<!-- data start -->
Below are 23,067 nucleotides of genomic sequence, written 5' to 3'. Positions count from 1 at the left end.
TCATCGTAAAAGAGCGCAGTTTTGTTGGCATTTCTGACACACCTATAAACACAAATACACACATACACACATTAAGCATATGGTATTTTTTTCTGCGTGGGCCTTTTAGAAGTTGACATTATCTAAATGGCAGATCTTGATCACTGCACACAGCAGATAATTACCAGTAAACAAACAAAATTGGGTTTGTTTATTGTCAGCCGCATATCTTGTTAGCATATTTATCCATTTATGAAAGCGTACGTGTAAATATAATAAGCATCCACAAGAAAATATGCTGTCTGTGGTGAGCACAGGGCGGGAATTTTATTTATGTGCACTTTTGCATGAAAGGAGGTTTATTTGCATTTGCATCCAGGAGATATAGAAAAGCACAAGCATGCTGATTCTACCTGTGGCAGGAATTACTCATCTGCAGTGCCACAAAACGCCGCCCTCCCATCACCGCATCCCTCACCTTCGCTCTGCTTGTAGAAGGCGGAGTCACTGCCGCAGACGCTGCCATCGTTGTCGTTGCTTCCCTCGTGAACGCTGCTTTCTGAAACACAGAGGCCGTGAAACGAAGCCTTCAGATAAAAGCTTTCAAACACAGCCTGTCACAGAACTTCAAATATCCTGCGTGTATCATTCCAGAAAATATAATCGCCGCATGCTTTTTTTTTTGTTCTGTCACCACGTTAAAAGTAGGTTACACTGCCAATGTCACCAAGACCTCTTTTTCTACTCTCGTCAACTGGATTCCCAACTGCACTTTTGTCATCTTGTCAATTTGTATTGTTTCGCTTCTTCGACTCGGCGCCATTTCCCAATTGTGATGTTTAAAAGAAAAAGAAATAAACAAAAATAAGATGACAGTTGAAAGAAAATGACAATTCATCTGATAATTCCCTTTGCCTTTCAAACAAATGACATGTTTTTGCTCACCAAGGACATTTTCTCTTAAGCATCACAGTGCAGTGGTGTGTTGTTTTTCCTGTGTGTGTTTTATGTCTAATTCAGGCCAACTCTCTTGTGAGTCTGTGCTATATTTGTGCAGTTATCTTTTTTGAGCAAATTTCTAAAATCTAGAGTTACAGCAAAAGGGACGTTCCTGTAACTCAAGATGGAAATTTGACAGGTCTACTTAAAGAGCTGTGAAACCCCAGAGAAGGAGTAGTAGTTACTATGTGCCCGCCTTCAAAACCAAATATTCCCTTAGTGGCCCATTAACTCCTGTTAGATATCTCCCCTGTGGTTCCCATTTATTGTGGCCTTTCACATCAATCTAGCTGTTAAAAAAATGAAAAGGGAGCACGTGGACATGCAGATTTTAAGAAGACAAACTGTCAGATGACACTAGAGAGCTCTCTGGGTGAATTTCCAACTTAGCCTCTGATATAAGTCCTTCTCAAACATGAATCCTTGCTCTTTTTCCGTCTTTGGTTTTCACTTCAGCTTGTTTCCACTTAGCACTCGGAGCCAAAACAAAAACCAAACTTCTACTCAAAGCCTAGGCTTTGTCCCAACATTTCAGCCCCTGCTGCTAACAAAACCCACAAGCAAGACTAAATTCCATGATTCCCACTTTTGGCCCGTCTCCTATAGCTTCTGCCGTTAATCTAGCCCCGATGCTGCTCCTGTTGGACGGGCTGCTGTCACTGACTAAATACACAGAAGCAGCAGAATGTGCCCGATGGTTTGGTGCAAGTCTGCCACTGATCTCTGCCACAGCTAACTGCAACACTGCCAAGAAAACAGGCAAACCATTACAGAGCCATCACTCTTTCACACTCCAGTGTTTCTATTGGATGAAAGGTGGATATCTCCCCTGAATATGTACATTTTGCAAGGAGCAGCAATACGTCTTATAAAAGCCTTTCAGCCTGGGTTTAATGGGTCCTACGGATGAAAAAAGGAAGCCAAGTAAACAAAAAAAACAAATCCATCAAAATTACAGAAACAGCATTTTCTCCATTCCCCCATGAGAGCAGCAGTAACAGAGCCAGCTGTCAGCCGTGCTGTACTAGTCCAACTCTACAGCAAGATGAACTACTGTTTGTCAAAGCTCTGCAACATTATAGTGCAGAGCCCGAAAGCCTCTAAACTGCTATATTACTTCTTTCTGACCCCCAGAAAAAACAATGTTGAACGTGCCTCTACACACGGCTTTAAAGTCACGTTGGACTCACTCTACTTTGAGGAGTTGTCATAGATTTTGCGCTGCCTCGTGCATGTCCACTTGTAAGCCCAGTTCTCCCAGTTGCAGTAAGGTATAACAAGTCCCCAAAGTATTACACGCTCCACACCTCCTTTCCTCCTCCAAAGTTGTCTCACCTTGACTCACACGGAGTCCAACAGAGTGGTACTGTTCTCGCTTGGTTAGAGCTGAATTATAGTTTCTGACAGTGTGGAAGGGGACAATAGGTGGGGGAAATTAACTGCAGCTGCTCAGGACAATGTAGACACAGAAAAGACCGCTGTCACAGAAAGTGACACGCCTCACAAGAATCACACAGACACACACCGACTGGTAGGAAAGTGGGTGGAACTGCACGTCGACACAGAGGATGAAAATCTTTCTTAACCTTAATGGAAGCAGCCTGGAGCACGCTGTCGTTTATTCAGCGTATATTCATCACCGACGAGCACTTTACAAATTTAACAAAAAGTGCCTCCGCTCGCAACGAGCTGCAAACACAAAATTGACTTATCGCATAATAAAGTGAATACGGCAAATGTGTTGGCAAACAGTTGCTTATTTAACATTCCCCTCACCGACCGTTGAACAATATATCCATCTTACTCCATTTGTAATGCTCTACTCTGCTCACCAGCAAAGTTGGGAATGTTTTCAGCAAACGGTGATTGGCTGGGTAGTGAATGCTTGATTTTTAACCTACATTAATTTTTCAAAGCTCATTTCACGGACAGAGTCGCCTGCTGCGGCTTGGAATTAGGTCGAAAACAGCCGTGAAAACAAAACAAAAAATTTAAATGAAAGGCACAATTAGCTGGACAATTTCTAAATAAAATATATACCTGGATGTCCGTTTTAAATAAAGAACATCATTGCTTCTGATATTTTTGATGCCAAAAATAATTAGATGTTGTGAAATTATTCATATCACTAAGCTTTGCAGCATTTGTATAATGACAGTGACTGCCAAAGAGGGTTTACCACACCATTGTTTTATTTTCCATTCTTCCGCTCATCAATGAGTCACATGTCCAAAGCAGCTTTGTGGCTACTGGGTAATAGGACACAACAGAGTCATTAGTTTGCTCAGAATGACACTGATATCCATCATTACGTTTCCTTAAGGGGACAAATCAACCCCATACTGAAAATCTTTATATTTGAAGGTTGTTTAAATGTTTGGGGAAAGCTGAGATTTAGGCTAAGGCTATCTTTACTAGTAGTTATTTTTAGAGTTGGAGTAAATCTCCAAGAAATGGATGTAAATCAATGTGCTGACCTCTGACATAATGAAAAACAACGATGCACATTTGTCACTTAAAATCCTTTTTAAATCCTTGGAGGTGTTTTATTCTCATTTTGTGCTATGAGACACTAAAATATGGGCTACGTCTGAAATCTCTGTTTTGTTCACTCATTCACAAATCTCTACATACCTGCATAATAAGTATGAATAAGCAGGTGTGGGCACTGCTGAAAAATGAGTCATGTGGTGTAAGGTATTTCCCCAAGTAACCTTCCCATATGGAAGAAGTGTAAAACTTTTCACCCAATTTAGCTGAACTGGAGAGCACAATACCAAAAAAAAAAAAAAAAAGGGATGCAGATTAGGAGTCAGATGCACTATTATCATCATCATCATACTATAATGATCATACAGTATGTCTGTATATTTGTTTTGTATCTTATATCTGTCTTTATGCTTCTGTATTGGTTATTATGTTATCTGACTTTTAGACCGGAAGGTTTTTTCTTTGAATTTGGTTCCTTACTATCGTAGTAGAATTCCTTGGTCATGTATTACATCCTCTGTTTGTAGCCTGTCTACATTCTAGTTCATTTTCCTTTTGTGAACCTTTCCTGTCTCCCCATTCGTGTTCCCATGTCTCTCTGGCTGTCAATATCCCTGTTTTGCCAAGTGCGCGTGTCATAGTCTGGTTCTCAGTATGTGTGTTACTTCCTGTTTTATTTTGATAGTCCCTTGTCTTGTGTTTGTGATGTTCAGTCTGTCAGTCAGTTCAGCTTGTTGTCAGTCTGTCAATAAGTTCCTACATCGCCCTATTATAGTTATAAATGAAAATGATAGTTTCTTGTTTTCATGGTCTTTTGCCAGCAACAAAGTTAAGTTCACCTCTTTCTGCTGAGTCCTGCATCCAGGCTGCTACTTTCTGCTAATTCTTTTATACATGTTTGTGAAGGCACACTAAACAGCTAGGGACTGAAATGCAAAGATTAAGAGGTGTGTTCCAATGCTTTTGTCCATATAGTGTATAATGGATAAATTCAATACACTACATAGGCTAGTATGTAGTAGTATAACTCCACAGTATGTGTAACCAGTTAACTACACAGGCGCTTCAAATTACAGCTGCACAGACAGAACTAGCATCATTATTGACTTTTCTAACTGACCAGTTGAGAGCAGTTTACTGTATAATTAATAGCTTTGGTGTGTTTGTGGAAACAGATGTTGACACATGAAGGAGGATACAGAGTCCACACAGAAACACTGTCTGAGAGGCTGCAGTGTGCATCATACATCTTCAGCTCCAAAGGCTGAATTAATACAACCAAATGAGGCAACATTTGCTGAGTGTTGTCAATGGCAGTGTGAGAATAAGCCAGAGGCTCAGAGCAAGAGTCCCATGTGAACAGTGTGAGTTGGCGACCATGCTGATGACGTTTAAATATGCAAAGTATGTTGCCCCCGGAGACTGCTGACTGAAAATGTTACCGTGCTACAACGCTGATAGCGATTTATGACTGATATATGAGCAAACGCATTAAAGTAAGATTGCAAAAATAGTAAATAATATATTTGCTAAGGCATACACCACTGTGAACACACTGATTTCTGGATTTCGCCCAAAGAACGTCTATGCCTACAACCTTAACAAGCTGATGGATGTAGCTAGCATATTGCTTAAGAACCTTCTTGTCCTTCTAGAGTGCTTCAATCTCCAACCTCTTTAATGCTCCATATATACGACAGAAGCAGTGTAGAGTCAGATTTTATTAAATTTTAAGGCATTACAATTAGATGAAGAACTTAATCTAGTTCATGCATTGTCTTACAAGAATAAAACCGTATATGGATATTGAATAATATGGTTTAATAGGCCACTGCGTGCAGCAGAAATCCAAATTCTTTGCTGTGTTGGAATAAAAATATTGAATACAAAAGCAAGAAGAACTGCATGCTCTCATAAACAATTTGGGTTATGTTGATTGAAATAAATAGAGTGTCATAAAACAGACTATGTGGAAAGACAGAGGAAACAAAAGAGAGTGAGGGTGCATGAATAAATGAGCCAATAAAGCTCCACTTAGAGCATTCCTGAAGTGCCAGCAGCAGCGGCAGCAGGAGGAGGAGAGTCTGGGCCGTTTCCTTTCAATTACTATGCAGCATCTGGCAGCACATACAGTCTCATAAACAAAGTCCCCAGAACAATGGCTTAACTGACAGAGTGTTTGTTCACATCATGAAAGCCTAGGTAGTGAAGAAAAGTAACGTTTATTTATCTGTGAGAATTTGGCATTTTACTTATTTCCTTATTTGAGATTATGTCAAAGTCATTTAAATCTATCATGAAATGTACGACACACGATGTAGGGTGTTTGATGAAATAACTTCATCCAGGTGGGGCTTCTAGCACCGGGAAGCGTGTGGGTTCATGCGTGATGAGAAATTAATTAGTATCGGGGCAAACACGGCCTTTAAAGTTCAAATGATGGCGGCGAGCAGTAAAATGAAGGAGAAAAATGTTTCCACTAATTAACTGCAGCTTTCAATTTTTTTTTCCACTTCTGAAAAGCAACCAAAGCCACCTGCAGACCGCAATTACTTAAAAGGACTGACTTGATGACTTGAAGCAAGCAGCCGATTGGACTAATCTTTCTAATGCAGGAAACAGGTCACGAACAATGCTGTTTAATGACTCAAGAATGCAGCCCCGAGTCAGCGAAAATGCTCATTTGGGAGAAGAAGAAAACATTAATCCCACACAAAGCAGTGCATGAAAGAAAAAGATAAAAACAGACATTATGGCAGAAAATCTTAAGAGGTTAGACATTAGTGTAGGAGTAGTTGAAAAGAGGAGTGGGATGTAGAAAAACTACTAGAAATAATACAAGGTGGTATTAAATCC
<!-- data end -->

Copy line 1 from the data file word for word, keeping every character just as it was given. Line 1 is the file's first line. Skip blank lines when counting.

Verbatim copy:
Below are 23,067 nucleotides of genomic sequence, written 5' to 3'. Positions count from 1 at the left end.